Can I drop my health insurance and then buy a new policy later?
UPDATED: Feb 26, 2014
It’s all about you. We want to help you make the right coverage choices.
Advertiser Disclosure: We strive to help you make confident insurance decisions. Comparison shopping should be easy. We are not affiliated with any one insurance company and cannot guarantee quotes from any single insurance company.
Our insurance industry partnerships don’t influence our content. Our opinions are our own. To compare quotes from many different insurance companies please enter your ZIP code above to use the free quote tool. The more quotes you compare, the more chances to save.
Free Insurance Comparison
Compare Quotes From Top Companies and Save
Secured with SHA-256 Encryption
Asked February 26, 2014
Health insurance is intended to be there for you when a medical problem comes up, saving you a great deal of money over the cost of paying for medical care out of pocket. In order for health insurance to work properly and fairly, you have to carry it continuously, including times when you do not need medical attention.
Even if you pay for health insurance for years, it only takes one serious illness or surgery to completely wipe out everything you have paid into the plan. Without insurance, such costs could easily lead to financial ruin. To avoid people waiting until they get sick to sign up for health insurance, most insurance companies have a waiting period of between 30 and 90 days when the policy will not pay any claims.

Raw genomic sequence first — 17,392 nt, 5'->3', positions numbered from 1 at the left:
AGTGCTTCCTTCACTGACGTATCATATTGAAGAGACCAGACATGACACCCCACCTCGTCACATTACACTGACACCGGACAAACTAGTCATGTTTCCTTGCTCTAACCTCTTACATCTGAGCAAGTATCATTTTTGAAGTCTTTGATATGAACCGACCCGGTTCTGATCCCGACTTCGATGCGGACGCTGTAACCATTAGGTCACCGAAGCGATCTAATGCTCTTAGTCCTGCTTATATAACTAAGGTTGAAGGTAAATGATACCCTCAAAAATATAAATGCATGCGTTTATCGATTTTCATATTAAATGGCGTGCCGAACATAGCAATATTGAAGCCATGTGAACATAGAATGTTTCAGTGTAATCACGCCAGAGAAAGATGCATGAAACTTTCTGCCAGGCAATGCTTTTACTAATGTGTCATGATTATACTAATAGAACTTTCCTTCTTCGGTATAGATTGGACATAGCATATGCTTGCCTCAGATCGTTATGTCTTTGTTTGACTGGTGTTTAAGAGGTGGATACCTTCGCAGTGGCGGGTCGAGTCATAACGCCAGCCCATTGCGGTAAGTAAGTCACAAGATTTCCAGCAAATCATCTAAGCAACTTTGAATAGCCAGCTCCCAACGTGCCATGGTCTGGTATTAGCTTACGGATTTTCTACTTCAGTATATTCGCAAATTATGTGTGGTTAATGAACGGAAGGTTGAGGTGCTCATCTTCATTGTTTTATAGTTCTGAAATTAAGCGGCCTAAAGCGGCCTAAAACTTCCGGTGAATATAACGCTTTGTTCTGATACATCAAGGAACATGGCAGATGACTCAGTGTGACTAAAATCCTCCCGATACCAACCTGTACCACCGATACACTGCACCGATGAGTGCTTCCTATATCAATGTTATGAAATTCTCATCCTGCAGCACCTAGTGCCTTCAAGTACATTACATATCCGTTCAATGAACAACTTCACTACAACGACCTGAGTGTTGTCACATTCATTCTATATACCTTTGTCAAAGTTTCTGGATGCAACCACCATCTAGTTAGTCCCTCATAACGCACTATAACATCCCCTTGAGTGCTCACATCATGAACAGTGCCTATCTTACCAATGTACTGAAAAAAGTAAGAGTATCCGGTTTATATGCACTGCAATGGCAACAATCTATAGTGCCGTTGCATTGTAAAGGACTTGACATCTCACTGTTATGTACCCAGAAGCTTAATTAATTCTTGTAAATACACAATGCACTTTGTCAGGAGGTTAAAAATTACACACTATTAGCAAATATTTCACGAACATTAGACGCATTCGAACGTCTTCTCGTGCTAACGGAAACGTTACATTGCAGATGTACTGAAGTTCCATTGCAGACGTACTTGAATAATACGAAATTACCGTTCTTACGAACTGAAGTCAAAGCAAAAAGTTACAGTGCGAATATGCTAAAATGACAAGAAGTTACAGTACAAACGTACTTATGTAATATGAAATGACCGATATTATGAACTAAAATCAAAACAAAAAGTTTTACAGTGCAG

If you or a member of your immediate family has a preexisting condition, it is more imperative than ever to have health insurance continuously. As the ACA goes into effect next year, health insurers will have to accept preexisting conditions, but that part of the law has not gone into effect yet, and dropping your coverage could lead to needing medical care that you cannot afford.
Even if you are switching employers and will have a new health plan when the enrollment period begins, it might be a good idea to keep your old coverage under the COBRA provisions. This extends your existing health coverage while you wait for or shop for other coverage, but you will have to pay administrative fees to initiate it and full premiums including the portion previously paid by your employer.
Most health insurance companies will not penalize you for taking a break in your coverage, but you are assuming full risk for illness and injury when you do so. A single accident which leads to ongoing treatment and therapy which happens while you are without coverage is your sole responsibility, and may not be accepted by the new health plan for a period of time after you get the coverage.
Answered February 26, 2014 by Anonymous